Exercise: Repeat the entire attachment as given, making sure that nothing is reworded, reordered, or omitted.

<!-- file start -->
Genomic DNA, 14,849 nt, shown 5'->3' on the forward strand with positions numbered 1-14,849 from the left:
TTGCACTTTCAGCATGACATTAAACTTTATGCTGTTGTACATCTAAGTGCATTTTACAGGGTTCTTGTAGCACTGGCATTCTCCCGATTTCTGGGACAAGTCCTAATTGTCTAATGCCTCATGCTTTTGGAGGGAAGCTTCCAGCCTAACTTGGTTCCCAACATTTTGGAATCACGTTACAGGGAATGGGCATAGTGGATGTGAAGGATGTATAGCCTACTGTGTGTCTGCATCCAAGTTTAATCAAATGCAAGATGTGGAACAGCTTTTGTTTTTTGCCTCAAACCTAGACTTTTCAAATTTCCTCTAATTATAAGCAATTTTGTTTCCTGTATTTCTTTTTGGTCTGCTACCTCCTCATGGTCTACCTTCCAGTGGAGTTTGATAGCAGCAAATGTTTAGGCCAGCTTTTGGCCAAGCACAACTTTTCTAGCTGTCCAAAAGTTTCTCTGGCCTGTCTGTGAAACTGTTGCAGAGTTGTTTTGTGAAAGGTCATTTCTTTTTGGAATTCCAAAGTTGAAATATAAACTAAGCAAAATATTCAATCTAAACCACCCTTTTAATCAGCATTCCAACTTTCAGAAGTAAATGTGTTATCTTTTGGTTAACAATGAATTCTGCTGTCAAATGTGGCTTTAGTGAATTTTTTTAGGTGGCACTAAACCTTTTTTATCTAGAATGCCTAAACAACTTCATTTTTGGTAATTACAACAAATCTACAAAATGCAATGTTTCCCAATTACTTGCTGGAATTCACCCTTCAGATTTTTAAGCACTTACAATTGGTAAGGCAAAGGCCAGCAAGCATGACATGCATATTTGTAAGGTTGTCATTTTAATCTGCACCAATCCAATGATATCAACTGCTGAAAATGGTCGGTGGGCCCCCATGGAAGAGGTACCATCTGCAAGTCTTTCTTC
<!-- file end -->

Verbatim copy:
Genomic DNA, 14,849 nt, shown 5'->3' on the forward strand with positions numbered 1-14,849 from the left:
TTGCACTTTCAGCATGACATTAAACTTTATGCTGTTGTACATCTAAGTGCATTTTACAGGGTTCTTGTAGCACTGGCATTCTCCCGATTTCTGGGACAAGTCCTAATTGTCTAATGCCTCATGCTTTTGGAGGGAAGCTTCCAGCCTAACTTGGTTCCCAACATTTTGGAATCACGTTACAGGGAATGGGCATAGTGGATGTGAAGGATGTATAGCCTACTGTGTGTCTGCATCCAAGTTTAATCAAATGCAAGATGTGGAACAGCTTTTGTTTTTTGCCTCAAACCTAGACTTTTCAAATTTCCTCTAATTATAAGCAATTTTGTTTCCTGTATTTCTTTTTGGTCTGCTACCTCCTCATGGTCTACCTTCCAGTGGAGTTTGATAGCAGCAAATGTTTAGGCCAGCTTTTGGCCAAGCACAACTTTTCTAGCTGTCCAAAAGTTTCTCTGGCCTGTCTGTGAAACTGTTGCAGAGTTGTTTTGTGAAAGGTCATTTCTTTTTGGAATTCCAAAGTTGAAATATAAACTAAGCAAAATATTCAATCTAAACCACCCTTTTAATCAGCATTCCAACTTTCAGAAGTAAATGTGTTATCTTTTGGTTAACAATGAATTCTGCTGTCAAATGTGGCTTTAGTGAATTTTTTTAGGTGGCACTAAACCTTTTTTATCTAGAATGCCTAAACAACTTCATTTTTGGTAATTACAACAAATCTACAAAATGCAATGTTTCCCAATTACTTGCTGGAATTCACCCTTCAGATTTTTAAGCACTTACAATTGGTAAGGCAAAGGCCAGCAAGCATGACATGCATATTTGTAAGGTTGTCATTTTAATCTGCACCAATCCAATGATATCAACTGCTGAAAATGGTCGGTGGGCCCCCATGGAAGAGGTACCATCTGCAAGTCTTTCTTC